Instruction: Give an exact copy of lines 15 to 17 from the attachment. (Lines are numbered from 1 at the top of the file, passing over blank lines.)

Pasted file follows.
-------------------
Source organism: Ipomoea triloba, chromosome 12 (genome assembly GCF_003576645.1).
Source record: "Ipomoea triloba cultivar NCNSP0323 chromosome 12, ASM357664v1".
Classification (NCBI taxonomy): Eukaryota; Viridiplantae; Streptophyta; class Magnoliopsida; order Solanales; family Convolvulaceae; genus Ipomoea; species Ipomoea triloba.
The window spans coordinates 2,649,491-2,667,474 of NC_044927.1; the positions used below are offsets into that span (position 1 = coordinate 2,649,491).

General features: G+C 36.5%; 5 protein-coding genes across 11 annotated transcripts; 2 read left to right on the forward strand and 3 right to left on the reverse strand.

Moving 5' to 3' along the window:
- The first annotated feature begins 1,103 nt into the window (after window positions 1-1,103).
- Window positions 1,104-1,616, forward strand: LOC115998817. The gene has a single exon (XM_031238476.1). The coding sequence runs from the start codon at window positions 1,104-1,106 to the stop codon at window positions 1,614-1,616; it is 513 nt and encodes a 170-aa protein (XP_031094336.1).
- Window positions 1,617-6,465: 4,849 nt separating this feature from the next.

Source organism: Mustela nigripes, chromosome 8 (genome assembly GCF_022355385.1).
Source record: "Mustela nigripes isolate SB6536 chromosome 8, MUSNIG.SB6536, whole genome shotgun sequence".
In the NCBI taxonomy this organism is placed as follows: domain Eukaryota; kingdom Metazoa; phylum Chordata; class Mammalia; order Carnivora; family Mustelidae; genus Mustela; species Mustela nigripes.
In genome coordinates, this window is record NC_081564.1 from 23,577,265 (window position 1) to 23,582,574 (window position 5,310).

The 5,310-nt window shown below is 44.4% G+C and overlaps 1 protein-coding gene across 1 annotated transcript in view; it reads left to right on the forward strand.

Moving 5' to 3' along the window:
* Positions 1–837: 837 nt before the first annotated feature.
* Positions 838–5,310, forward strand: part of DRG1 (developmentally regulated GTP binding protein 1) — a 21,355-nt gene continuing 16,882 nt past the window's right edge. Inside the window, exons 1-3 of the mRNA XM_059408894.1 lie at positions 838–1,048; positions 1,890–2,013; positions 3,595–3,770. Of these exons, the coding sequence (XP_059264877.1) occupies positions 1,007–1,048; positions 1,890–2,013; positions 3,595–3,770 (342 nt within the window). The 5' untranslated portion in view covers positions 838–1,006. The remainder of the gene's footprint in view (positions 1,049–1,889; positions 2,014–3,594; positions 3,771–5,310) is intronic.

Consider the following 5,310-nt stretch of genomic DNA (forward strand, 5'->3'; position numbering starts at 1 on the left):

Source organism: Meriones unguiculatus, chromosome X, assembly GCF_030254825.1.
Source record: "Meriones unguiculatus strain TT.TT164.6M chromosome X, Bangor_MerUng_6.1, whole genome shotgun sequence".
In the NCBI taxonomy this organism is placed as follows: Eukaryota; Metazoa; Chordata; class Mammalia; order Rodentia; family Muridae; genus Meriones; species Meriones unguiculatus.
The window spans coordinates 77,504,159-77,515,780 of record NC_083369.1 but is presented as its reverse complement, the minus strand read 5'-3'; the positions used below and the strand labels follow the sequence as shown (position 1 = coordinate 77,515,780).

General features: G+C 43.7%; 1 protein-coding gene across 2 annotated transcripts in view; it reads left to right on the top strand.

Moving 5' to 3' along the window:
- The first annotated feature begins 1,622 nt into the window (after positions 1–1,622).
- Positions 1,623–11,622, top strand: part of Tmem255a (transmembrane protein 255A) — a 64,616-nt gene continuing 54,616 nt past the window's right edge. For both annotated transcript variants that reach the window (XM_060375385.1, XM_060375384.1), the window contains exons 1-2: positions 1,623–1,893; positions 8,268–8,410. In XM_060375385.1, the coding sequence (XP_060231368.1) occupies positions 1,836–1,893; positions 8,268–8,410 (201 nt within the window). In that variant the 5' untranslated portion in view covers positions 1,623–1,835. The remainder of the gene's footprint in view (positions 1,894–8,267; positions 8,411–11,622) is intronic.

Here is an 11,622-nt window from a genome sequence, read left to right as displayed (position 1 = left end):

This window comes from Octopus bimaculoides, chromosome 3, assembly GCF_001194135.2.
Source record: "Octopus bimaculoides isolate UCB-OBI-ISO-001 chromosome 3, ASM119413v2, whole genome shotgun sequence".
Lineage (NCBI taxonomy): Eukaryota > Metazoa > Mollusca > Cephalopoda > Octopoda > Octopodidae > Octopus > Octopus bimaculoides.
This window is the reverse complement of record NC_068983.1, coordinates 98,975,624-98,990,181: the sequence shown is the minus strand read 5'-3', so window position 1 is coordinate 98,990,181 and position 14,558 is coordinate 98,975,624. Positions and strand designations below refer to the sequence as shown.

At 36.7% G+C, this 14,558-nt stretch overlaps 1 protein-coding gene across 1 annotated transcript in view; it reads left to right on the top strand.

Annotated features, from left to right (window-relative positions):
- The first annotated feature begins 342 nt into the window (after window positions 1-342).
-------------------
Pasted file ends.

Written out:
Moving 5' to 3' along the window:
* Positions 1–837: 837 nt before the first annotated feature.
* Positions 838–5,310, forward strand: part of DRG1 (developmentally regulated GTP binding protein 1) — a 21,355-nt gene continuing 16,882 nt past the window's right edge. Inside the window, exons 1-3 of the mRNA XM_059408894.1 lie at positions 838–1,048; positions 1,890–2,013; positions 3,595–3,770. Of these exons, the coding sequence (XP_059264877.1) occupies positions 1,007–1,048; positions 1,890–2,013; positions 3,595–3,770 (342 nt within the window). The 5' untranslated portion in view covers positions 838–1,006. The remainder of the gene's footprint in view (positions 1,049–1,889; positions 2,014–3,594; positions 3,771–5,310) is intronic.